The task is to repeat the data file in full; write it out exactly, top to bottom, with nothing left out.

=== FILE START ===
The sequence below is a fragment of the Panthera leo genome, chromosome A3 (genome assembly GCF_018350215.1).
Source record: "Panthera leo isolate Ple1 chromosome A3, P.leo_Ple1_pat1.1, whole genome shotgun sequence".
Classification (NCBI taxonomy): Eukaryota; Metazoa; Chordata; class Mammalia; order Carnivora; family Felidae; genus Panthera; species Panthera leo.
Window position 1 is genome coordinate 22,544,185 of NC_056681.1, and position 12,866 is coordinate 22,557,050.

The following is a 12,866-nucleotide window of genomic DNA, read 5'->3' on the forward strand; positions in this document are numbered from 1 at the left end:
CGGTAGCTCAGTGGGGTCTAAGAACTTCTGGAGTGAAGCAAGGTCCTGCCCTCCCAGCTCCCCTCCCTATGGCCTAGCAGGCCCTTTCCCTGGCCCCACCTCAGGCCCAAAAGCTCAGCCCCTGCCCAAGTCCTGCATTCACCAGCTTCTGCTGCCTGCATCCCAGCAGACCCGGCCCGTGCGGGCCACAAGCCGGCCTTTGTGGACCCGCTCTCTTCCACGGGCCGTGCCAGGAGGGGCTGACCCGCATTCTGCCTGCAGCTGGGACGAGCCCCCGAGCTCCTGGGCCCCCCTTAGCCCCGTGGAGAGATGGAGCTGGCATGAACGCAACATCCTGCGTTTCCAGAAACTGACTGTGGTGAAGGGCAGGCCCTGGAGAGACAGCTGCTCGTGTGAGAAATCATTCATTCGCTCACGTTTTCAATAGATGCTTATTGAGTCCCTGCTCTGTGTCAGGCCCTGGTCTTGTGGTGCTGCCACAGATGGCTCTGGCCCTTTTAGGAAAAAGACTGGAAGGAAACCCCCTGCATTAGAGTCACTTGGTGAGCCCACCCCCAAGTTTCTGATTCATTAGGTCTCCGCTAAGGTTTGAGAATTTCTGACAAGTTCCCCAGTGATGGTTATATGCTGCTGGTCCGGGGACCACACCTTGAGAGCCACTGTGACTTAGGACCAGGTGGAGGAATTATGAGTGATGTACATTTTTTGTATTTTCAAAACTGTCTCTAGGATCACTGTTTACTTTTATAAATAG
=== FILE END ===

The sequence below is a fragment of the Panthera leo genome, chromosome A3 (genome assembly GCF_018350215.1).
Source record: "Panthera leo isolate Ple1 chromosome A3, P.leo_Ple1_pat1.1, whole genome shotgun sequence".
Classification (NCBI taxonomy): Eukaryota; Metazoa; Chordata; class Mammalia; order Carnivora; family Felidae; genus Panthera; species Panthera leo.
Window position 1 is genome coordinate 22,544,185 of NC_056681.1, and position 12,866 is coordinate 22,557,050.

The following is a 12,866-nucleotide window of genomic DNA, read 5'->3' on the forward strand; positions in this document are numbered from 1 at the left end:
CGGTAGCTCAGTGGGGTCTAAGAACTTCTGGAGTGAAGCAAGGTCCTGCCCTCCCAGCTCCCCTCCCTATGGCCTAGCAGGCCCTTTCCCTGGCCCCACCTCAGGCCCAAAAGCTCAGCCCCTGCCCAAGTCCTGCATTCACCAGCTTCTGCTGCCTGCATCCCAGCAGACCCGGCCCGTGCGGGCCACAAGCCGGCCTTTGTGGACCCGCTCTCTTCCACGGGCCGTGCCAGGAGGGGCTGACCCGCATTCTGCCTGCAGCTGGGACGAGCCCCCGAGCTCCTGGGCCCCCCTTAGCCCCGTGGAGAGATGGAGCTGGCATGAACGCAACATCCTGCGTTTCCAGAAACTGACTGTGGTGAAGGGCAGGCCCTGGAGAGACAGCTGCTCGTGTGAGAAATCATTCATTCGCTCACGTTTTCAATAGATGCTTATTGAGTCCCTGCTCTGTGTCAGGCCCTGGTCTTGTGGTGCTGCCACAGATGGCTCTGGCCCTTTTAGGAAAAAGACTGGAAGGAAACCCCCTGCATTAGAGTCACTTGGTGAGCCCACCCCCAAGTTTCTGATTCATTAGGTCTCCGCTAAGGTTTGAGAATTTCTGACAAGTTCCCCAGTGATGGTTATATGCTGCTGGTCCGGGGACCACACCTTGAGAGCCACTGTGACTTAGGACCAGGTGGAGGAATTATGAGTGATGTACATTTTTTGTATTTTCAAAACTGTCTCTAGGATCACTGTTTACTTTTATAAATAG